This 1930 Former Springfield Isolation Hospital is one of the largest Art Deco buildings in Springfield. It has been vacant for many years. This 5-floor brick building with two main wings is set back from State Street. Some of the historic features are the full long piers projecting past the roofline, patterned band below the roofline, and the impressive facade. Erected in 1930 -1931, the Isolation hospital was designed by the local firm of Kirkham & Parlett, which also designed the nearby Massachusetts Mutual Life Insurance Company. It is one of the few surviving Art Deco buildings in Springfield. Previously, this site has been used by the city from the 1870s as the Almshouse.
The zoning on this property was discussed and voted down by the City Council. The mayor has a project in the works for this building, but it might involve demolition. Online listings at https://www.loopnet.com/Listing/1400-1414-State-St-Springfield-MA/25777427/ and previously it was on Crexi.com indicated the potential for demolition. Preferably preserved Building age in Springfield to be reduced city-wide from 100 years to 75 years. So, this would trigger a demolition delay for the Isolation Hospital Complex now. Currently the Massachusetts Historical Commission is reviewing the preliminary report on the Isolation Hospital and then it will go back to the Springfield Historical Commission to hopefully be a local historic district.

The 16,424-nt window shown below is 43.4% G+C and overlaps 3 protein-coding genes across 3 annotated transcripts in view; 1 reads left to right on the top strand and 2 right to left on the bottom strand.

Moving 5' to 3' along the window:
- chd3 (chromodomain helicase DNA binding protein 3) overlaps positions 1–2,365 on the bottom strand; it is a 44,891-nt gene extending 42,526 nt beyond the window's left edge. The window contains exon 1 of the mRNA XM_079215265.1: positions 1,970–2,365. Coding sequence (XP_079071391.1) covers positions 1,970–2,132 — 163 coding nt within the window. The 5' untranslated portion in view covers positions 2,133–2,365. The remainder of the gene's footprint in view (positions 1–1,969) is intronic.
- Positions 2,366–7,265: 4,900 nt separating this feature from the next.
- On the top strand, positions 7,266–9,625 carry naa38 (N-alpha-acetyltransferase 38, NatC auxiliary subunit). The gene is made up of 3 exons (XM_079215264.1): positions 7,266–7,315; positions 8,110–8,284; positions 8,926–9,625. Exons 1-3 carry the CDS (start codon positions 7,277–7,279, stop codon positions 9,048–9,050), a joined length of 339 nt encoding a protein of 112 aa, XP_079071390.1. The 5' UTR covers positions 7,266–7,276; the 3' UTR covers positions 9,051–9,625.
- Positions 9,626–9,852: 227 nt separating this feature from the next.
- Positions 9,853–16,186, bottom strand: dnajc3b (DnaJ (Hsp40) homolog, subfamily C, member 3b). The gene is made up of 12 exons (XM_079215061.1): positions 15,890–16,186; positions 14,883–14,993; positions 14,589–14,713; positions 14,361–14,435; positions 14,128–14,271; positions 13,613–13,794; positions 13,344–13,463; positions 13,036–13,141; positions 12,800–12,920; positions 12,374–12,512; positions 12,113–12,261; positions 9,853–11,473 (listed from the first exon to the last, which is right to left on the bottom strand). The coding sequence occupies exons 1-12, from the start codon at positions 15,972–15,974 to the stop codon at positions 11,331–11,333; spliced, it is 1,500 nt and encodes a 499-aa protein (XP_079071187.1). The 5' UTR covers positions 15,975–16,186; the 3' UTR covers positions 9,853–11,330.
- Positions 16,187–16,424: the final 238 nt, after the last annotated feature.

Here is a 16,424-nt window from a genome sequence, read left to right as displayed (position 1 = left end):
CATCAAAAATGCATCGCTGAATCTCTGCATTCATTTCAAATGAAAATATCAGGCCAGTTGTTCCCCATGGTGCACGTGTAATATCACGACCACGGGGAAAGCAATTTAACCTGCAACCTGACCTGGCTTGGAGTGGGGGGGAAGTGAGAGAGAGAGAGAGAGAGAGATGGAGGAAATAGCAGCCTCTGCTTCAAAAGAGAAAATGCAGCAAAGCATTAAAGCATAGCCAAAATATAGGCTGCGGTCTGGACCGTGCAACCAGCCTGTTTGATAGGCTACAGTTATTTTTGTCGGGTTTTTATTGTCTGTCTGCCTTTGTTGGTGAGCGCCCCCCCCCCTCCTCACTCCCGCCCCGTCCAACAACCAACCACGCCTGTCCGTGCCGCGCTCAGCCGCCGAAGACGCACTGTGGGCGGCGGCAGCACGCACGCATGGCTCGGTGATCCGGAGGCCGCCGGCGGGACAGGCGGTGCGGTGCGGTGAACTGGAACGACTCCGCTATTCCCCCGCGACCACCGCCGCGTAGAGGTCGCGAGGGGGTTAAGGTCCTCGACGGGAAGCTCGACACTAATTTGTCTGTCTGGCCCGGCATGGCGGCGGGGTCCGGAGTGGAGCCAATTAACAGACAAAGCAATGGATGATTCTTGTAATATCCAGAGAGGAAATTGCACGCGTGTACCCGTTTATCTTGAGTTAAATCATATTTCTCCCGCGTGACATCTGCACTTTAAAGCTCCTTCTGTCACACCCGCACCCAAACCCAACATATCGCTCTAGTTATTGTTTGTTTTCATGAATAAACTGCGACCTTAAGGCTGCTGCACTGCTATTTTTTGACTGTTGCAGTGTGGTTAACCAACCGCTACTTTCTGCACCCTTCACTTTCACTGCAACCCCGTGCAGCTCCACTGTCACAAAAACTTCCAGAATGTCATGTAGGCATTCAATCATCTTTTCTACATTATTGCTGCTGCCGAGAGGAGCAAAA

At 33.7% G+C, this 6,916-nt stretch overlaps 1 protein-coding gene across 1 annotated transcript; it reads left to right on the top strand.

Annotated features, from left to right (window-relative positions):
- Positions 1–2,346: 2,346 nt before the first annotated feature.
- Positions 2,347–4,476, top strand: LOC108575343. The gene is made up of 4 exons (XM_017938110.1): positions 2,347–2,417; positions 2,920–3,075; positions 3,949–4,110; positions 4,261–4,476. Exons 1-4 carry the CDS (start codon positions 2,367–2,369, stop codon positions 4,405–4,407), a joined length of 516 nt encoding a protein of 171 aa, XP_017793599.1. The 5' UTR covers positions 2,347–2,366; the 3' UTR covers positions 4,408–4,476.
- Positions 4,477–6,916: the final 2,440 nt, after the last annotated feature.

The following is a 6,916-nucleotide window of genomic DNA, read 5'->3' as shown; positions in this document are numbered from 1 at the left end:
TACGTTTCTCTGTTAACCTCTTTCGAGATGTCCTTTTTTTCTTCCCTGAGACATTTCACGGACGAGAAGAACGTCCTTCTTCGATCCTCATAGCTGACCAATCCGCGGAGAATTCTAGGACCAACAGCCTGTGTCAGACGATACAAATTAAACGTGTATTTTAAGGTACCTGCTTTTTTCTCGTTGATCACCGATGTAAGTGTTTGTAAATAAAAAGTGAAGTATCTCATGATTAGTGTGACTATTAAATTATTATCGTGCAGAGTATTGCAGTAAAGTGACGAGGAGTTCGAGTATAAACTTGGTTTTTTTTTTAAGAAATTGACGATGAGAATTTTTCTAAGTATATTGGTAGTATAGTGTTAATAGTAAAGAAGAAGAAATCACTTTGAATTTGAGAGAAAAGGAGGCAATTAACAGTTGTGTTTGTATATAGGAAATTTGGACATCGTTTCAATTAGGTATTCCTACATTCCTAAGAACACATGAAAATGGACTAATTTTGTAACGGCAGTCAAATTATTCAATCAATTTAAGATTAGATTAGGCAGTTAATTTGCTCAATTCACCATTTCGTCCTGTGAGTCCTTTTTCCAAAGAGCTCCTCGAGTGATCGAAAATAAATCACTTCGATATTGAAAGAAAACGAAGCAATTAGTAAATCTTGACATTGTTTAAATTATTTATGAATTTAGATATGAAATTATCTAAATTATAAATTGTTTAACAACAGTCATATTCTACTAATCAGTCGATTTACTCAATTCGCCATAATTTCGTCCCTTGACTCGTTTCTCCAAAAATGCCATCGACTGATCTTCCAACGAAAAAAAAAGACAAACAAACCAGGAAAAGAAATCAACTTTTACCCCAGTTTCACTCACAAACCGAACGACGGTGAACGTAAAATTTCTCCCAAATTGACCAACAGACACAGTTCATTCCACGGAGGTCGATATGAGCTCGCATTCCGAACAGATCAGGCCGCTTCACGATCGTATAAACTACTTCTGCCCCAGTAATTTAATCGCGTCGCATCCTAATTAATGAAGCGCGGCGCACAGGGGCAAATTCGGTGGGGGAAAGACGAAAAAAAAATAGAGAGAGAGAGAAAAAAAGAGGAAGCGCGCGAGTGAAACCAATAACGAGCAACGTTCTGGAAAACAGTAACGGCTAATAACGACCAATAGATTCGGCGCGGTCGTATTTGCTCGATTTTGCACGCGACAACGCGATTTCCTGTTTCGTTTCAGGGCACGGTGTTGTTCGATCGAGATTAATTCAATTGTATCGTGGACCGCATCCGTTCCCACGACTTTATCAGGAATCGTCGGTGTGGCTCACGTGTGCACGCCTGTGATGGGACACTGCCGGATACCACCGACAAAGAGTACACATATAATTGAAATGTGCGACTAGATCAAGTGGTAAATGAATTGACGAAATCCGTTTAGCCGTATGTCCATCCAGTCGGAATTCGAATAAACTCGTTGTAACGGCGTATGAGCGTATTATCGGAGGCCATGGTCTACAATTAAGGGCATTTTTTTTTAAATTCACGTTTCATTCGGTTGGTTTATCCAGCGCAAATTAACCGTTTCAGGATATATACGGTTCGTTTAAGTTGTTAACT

No financial commitments for this building currently, but there are several programs to support the preservation minded developer. Historic buildings have great potential to create unique places that help define a city and differentiate it from other places. There are many great examples of buildings just like this being repurposed. In Springfield, historic places like Stockbridge Court and Silverbrick Lofts have been successfully converted from commercial and industrial uses into unique loft apartments. Other uses could be a medical building or business space.